A few weeks ago, I was in Las Vegas for the 2016 Expo. It was a wonderful experience and, even after all these years in the transmission repair business, I can honestly say I learned a lot.
One of the most often repeated concepts for helping to shape the future of our industry was the need for us long-timers to share what we’ve learned over the years with the younger folks; “mentoring” was the catchphrase for this year. And to be honest, it’s something I’m only too happy to do, as long as someone is willing to pay attention.
I started working in the transmission business back in 1963, so I think that qualifies me as a long-timer. And if there’s just one thing I can share with the younger generations entering this business, it’s the importance of learning to listen.
I started out doing the traditional entry-level work: sweeping floors, emptying the trash, washing parts, and, eventually moving up into R&R and teardown. Later I went to tech school in Los Angeles and, when I graduated, I got my first real job as a transmission mechanic in a high-end transmission shop.
I’d only been working there for about three weeks when a customer came in with his 1958 Cadillac. The boss asked me to drive the customer to work and see if I could identify the problem.
The customer — a lawyer with absolutely no training in auto repair — told me several times that he thought it was the governor; or, as he put it, “the govern part of the transmission.” Yeah, right; like he had a clue!
I brought the car back to the shop and got ready to pull the transmission, all the while regaling the other mechanics with stories about the customer who thought he knew what was wrong with his car. Heck, he didn’t even know what the part was called!
The shop owner heard me and called me into his office. He said, “I hired you because I thought you wanted to learn to be a good mechanic.” I assured him I did.
“Then the first thing you need to learn is the importance of listening to the customer,” he said. “They may not know how to fix them, but they know their cars and are more likely to notice when something isn’t right. Listen well, ask questions, and you’ll be way ahead of anyone else in this business.” Then he sent me back to work on the car.
I was just starting to pull the transmission out, but what the boss said got me thinking: The governor was right there. Why not check it first? I removed the governor and — wouldn’t you know it? — a washer was seized up. I replaced the governor, changed the fluid and filter, and took the car for a test drive. The transmission shifted like new.
The boss asked me to deliver the car to the customer and the customer asked me what I’d found. I told him it was the governor, just as he’d suspected. He smiled and thanked me for my work. And over the years he became my most loyal customer: Whatever he needed — even if it wasn’t something I normally worked on — he’d ask me to handle it and supervise the repairs.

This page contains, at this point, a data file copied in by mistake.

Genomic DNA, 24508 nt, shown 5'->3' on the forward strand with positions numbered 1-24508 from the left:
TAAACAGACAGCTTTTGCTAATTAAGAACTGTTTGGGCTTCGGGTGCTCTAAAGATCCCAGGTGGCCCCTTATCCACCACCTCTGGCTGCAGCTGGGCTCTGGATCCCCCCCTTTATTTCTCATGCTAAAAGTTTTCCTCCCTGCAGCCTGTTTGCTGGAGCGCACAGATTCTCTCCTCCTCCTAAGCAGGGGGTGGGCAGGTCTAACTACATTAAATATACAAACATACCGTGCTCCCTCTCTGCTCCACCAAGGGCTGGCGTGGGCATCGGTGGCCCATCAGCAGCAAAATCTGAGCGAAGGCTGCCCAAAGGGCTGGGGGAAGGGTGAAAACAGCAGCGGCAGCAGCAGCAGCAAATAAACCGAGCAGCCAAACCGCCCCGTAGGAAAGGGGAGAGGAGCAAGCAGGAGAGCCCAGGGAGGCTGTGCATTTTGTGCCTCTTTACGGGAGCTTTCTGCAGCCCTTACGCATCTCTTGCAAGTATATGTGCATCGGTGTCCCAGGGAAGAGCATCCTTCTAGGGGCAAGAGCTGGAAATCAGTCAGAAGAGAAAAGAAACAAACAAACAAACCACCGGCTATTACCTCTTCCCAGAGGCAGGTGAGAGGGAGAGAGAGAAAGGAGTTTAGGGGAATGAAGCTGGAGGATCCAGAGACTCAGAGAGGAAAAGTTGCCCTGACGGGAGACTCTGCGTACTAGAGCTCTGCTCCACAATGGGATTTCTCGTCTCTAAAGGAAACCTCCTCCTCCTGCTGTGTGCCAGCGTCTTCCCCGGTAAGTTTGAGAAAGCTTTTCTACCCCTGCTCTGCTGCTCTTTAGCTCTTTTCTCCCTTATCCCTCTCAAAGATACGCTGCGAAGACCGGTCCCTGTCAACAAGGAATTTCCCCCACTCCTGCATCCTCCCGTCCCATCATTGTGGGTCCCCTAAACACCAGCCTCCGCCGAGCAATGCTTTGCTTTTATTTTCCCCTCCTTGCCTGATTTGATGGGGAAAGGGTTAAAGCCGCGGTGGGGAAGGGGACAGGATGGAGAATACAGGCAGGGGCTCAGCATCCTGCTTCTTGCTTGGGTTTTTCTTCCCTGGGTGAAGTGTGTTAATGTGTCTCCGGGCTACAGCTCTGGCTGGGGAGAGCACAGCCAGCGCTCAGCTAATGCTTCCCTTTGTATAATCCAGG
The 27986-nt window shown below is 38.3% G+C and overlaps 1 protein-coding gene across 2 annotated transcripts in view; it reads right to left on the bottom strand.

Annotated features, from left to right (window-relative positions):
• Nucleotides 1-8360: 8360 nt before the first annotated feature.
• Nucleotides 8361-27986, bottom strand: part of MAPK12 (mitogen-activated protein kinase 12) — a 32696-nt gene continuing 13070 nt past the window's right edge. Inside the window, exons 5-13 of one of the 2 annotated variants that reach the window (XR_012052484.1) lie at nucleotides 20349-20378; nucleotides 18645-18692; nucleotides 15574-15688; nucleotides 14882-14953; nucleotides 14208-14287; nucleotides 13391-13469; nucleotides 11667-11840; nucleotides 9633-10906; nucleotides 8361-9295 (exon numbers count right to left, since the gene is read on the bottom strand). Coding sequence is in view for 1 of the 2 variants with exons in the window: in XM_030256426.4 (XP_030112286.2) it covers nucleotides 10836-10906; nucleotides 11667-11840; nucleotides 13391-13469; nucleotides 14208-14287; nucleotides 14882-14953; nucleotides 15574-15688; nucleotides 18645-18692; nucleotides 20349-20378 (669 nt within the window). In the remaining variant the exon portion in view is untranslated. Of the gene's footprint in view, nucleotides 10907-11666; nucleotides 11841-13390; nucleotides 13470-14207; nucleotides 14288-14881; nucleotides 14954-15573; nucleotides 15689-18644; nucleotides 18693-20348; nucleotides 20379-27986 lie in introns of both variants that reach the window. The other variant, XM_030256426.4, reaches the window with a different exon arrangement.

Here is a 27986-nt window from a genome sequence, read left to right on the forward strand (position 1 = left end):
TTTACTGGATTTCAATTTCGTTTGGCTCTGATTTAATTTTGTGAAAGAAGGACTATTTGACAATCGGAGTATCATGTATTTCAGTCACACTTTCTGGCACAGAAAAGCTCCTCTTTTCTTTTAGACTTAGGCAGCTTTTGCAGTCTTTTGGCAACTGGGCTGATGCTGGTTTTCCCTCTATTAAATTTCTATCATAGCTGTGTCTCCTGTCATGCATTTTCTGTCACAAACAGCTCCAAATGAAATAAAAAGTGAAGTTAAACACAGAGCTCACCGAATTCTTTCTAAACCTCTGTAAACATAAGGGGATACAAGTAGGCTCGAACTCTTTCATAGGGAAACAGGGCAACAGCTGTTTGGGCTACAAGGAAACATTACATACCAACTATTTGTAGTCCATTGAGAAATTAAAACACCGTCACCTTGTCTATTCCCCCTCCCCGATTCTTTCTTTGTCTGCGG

In retrospect, it’s not so surprising that customers would want us to listen to them. It’s what any of us would want when we have a problem. If nothing else, it shows respect for the customer: It proves that they’re important to you… that you value their needs.
And, as my old boss pointed out, no one has more experience with their cars than the customers themselves. They’ve been driving those cars for three… four… five years or more. Maybe they don’t know what’s wrong, but they’re sure to notice when something feels or sounds a little different.
Even if they’re completely wrong, their concerns are important to them, which means they should be important to you. That often means just being able to explain why the repairs you did over here corrected a noise that they thought was coming from over there.
There are a lot of things you need to learn to be good at fixing today’s cars. The folks at ATRA spent hours at Expo delivering just a small part of that education a couple weeks ago. But if you really want to be the best, you have to learn to listen — really listen — to your customers.
Do you have a tip you’d like to share with the rest of the industry? Something you’ve learned over the years that some of the younger crowd could benefit from? GEARS wants to hear from you!
Send us your idea or give us a call and let us know what you’d like to share. We’ll evaluate your thoughts and turn them into a message that everyone can benefit from.
Don’t worry if you aren’t comfortable writing: We’ll handle getting your ideas down on paper and publishing them. Just give us something that you’ve used to help grow and operate your shop, and we’ll do the rest.
This is your chance to help mentor the entire industry. Share your thoughts and let’s help improve everyone’s future.
Email your tops and ideas to: firstname.lastname@example.org or call (805) 604-2012.